• Integrating Azure into Your Data Platform (Grant Fritchey) – I feel like this session was a balanced view of using Azure. He made the case for some who may be good candidates for using Azure, such as “greenfield” stuff, small shops, and global companies with distributed systems. He then talked through using active directory, virtual machines, and setting up network, monitoring, and other basics.
  • DevOps with Team Foundation Services and Azure (Karl Rissland) – This was a well-developed presentation that focused on the people, the process, and the tools to make DevOps work. He mentioned some of the cultural impediments between IT groups (i.e. UI, integration, data, infrastructure) and how each focuses on a different purpose from change to stability. The technologies he used in his demos were: PowerShell, PowerShell DSC, Azure ARM templates, VSTS, and Azure.

Sessions – Thursday

  • Keynote: A Day in the Life of the Data Scientist (Buck Woody) – This might have been one of my favorite presentations, as he broke down the job of a data scientist into a few parts. (https://buckwoody.wordpress.com/)
  • Inside the SQL Server Query Store (Bob Ward) – This session featured some great technical content that made me excited to migrate to SQL Server 2016. I feel like the Query Store is a game changer and it was explored in some detail. Some of the subjects that were touched upon were: query execution over time, reporting of completed and failed queries, storing of compiled queries and plans and stats, the query store data model – including plan store and runtime stats, compilation and execution statistics, UTC dates, and maintenance.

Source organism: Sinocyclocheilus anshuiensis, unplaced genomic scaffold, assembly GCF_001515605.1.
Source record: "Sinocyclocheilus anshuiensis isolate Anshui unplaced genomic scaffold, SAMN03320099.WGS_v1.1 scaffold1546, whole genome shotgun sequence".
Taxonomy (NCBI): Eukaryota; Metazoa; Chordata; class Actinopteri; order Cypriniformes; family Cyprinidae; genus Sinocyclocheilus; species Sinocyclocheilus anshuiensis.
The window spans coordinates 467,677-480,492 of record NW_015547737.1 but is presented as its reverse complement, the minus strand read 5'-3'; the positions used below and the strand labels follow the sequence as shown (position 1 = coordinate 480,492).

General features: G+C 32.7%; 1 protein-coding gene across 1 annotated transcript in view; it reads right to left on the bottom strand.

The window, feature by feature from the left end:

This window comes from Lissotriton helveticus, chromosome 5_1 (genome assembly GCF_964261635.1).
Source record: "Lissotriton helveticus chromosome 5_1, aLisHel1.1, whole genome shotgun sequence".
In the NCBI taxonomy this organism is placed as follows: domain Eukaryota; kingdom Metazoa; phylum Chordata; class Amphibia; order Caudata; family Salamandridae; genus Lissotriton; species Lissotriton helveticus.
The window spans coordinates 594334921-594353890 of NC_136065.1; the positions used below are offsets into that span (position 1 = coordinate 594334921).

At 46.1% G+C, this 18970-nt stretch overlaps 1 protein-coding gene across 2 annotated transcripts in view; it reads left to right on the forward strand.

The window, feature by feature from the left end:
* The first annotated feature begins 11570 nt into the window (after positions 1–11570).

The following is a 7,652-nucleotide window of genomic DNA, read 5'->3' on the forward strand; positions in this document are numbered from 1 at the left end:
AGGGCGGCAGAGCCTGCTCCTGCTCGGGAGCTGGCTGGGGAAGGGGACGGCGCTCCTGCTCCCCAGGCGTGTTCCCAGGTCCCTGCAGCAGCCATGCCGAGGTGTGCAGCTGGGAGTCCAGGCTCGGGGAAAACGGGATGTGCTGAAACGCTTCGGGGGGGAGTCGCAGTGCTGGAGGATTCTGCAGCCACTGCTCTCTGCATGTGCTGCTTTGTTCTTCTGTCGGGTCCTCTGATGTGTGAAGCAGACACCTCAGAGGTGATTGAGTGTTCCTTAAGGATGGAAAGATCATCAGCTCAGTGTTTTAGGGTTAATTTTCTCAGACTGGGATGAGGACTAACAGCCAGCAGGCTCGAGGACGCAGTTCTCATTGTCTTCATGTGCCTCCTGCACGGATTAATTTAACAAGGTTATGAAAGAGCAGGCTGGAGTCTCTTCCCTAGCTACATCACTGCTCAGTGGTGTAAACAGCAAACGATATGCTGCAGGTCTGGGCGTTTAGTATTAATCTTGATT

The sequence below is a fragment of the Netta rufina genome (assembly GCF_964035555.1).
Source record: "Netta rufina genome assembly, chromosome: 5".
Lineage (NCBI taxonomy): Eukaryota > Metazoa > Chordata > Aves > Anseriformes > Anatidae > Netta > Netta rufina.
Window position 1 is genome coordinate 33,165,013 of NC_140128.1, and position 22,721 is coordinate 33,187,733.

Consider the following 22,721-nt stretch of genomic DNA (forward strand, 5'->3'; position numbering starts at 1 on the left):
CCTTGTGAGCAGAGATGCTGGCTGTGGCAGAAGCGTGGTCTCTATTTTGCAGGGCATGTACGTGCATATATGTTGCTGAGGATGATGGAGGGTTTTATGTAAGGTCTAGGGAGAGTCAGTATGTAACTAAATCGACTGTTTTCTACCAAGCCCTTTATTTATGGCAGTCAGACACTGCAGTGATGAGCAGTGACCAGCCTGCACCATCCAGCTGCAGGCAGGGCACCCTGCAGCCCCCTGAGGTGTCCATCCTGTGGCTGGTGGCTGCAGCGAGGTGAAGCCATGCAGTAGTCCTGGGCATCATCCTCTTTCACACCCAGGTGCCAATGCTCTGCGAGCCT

• Scripting in SSIS (Tim Mitchell) – This session highlighted the creating of custom code to extend the capabilities of SSIS, using SSIS expressions, script task, script component, and PowerShell. (https://www.timmitchell.net/)
  • Keynote: SQL Intersection Closing Panel & RunAs Radio Recording Basically, we were audience for the radio show, RunAs Radio (http://runasradio.com/)

Post-Conference Session

  • Leveraging SQL Server in the Cloud (Jeremiah Peschka and Brent Ozar) – This workshop compared Infrastructure as a Service (IaaS) and Platform as a Service (PaaS) and some of the pros and cons of each. Also, we went through some exercises to help us think through our decisions of how to leverage the cloud given certain situations and features that would be required. Again, it was stressed that a hybrid approach may work best.

So, I did enjoy my first experience with the SQL Intersection conference. Although it was a little different than what I was used to, it provided a high level of training and was in a nice location.